The children and families minister, Nadhim Zahawi, appears to have shelved the long-anticipated Government consultation into the future of children’s centres.

The consultation was originally announced over 3 years ago by the then children’s minister, Sam Gymiah. Former childcare minister Caroline Dinenage implied last year that the consultation was still likely to go ahead.

Conversely, in a recent letter to the Science and Technology Committee, the current children and families minister Nadhim Zahawi and MP Jackie Doyle-Price have suggested that there are no plans at present to run the consultation. The letter implies that attention will be focused on implementing the Government’s social mobility action plan instead.

The Early Years Social Mobility Peer Review Programme, which was launched in April, was also mentioned in the letter as a means of spreading best practice in the early years sector.

Nadhim Zahawi and Jackie Doyle-Price state in their joint letter that the Government’s social mobility action plan will be aimed at improving early years provision in deprived areas.

The Committee questioned when the Government intends to launch the children’s centre consultation, to which they responded, ‘The Social Mobility Action Plan sets a clear direction for all those who have a part to play, including those responsible for children’s centres services. Our focus is now on delivering against this and improving outcomes at age five for our most disadvantaged children.

‘We need to learn more about how local authorities use their children’s centres to improve outcomes for disadvantaged children, and the recent Sutton Trust report has been helpful in informing this.

‘The Early Years Social Mobility Peer Review Programme was announced on 30 April 2018. We are partnering with the Local Government Association (LGA) to design and deliver the programme, building on existing peer review models such as the Corporate Peer Challenge Programme. The programme will be piloted over the summer, with the full programme rolling out from autumn 2018.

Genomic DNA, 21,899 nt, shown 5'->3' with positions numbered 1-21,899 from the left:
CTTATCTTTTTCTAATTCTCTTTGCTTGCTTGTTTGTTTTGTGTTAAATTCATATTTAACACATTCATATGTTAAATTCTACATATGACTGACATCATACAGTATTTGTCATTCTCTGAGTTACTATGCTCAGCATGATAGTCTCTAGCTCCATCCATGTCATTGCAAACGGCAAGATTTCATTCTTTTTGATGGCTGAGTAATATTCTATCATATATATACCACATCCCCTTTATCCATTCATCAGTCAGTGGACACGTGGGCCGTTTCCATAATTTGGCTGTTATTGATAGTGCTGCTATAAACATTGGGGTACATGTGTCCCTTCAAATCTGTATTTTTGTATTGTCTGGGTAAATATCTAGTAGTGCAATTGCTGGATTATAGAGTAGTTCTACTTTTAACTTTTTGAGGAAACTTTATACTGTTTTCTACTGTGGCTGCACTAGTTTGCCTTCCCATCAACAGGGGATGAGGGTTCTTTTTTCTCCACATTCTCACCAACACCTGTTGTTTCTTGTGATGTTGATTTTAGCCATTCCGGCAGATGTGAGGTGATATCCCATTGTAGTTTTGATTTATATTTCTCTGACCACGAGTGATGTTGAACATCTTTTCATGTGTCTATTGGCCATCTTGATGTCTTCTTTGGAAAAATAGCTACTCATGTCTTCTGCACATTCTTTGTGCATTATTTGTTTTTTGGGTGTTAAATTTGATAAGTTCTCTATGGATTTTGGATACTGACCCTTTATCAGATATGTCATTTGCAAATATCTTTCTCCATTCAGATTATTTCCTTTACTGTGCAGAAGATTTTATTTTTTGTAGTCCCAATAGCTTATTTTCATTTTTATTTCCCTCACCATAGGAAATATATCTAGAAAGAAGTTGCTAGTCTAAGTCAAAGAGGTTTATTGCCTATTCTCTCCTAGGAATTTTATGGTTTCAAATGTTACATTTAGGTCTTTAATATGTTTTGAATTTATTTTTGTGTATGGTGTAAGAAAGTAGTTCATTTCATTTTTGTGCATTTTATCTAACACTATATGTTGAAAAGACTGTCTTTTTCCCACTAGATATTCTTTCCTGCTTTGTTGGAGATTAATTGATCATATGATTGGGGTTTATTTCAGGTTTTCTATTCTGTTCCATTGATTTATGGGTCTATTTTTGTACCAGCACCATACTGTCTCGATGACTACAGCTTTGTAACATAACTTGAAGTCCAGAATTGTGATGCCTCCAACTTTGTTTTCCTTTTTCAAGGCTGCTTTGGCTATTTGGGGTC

‘Through the peer reviews and additional support the programme will spread best practice and help councils looking to close the gap between disadvantaged children and their peers. This will inform the next steps in our strategy to close the development gap, including considering any future consultation on the role of children’s centres.’

The news that the consultation on the future of children’s centres has been dropped was described by the Pre-School Learning Alliance as ‘incredibly disappointing’.

Neil Leitch, chief executive of the Pre-school Learning Alliance, said, “I doubt many in the early years sector will be surprised by today’s announcement. Nevertheless, it is incredibly disappointing that, in the time it has taken ministers to decide not to hold a consultation on the future of children’s centres, dozens of these vital services have gone without inspection and hundreds of them have closed.

“Successive ministers have talked about the importance of social mobility – but such rhetoric is hard to justify as more and more families go without the support children’s centres provide. If the Government truly wants to support disadvantaged and vulnerable families, it must urgently ensure children’s centres are adequately supported.

“This is no longer purely a matter of funding, but also a much clearer policy on the future of children’s centres in terms of what they are meant to achieve for the communities they serve.”

MP Tracy Brabin, shadow early years minister, said, “The apparent side-lining of this long awaited consultation is very disappointing, particularly when considering its important remit to look at the future role of children’s centres.

“It is pretty shameful that Tory ministers have attempted to quietly shelve this important work without even providing a clear explanation why.

“Considering the rapid decline of Sure Start and children’s centres from our communities, I suspect any independent consultation would make for difficult reading for the Government.”

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